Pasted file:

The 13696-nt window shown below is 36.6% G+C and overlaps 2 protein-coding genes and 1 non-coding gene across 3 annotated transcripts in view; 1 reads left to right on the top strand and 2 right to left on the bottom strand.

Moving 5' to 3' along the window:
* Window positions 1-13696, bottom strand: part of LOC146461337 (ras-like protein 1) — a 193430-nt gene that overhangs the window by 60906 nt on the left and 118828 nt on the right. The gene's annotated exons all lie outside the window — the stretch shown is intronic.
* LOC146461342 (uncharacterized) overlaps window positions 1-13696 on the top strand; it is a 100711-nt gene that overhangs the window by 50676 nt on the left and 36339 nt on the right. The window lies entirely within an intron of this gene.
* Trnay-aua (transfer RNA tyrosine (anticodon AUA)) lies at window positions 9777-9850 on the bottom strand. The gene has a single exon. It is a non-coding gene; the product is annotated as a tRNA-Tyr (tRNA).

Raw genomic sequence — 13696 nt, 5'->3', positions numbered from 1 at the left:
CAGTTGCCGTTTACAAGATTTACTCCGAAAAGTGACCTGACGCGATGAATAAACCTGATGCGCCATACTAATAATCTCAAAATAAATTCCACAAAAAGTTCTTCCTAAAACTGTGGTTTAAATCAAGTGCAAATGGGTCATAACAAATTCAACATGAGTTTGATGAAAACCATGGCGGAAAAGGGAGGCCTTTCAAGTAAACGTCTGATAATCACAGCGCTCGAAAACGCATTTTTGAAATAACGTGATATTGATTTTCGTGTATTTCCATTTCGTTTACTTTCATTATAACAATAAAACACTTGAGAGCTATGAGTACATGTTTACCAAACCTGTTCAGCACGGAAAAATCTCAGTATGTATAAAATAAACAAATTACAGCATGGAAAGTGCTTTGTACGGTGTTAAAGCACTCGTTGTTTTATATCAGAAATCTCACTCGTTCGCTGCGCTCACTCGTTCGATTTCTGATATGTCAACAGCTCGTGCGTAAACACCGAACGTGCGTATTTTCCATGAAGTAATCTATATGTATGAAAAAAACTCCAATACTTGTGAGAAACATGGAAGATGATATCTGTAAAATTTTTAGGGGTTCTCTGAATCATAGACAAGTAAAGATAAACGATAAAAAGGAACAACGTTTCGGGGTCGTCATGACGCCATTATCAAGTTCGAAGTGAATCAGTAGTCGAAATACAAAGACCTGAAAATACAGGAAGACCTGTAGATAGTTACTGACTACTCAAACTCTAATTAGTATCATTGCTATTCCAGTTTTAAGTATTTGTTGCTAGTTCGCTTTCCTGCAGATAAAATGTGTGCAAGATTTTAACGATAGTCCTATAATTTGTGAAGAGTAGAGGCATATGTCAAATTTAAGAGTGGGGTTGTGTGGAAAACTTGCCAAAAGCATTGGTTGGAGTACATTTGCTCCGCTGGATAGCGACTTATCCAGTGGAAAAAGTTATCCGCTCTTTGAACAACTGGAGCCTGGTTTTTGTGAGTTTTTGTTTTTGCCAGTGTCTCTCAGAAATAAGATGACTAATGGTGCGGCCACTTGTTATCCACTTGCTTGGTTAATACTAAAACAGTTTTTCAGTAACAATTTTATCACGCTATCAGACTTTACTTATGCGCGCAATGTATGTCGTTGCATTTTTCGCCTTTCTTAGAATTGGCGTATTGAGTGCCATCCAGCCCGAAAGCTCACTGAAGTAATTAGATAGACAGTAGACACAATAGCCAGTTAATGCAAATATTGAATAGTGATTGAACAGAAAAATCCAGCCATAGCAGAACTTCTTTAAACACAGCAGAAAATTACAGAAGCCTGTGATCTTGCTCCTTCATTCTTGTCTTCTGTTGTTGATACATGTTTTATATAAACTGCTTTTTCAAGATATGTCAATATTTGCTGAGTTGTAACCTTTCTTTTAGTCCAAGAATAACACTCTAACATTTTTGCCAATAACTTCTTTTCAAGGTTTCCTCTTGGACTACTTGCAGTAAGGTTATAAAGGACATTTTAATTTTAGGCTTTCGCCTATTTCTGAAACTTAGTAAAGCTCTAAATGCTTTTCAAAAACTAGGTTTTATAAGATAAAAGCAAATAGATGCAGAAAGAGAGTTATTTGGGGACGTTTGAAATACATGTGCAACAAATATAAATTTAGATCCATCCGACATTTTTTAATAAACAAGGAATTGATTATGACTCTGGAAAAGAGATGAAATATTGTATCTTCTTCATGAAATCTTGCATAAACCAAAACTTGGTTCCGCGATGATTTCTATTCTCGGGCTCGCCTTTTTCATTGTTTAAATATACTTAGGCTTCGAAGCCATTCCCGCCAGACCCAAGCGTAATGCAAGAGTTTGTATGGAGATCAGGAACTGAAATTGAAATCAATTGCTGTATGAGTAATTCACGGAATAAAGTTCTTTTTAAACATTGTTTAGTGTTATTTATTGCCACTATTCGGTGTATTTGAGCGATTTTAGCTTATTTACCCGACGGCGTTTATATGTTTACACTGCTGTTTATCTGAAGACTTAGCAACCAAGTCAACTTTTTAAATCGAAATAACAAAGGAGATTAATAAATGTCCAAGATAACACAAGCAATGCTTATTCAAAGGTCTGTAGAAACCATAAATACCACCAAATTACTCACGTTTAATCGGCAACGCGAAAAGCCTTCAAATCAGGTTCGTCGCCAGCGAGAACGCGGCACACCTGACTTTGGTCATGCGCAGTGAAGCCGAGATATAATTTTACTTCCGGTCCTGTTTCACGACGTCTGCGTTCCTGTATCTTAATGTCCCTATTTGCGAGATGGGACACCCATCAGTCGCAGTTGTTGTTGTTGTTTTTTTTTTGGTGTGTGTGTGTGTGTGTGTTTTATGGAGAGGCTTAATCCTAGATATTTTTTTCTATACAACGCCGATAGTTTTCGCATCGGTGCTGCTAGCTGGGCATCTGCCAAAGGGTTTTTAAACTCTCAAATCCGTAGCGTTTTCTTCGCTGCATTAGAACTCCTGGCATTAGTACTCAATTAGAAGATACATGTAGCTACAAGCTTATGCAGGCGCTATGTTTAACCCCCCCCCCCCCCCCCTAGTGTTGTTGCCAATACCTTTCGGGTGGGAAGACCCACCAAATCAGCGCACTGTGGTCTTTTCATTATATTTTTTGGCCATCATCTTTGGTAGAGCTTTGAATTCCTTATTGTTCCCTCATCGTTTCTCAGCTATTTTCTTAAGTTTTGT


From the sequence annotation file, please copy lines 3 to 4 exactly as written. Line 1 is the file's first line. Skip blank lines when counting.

* Window positions 1-13696, bottom strand: part of LOC146461337 (ras-like protein 1) — a 193430-nt gene that overhangs the window by 60906 nt on the left and 118828 nt on the right. The gene's annotated exons all lie outside the window — the stretch shown is intronic.
* LOC146461342 (uncharacterized) overlaps window positions 1-13696 on the top strand; it is a 100711-nt gene that overhangs the window by 50676 nt on the left and 36339 nt on the right. The window lies entirely within an intron of this gene.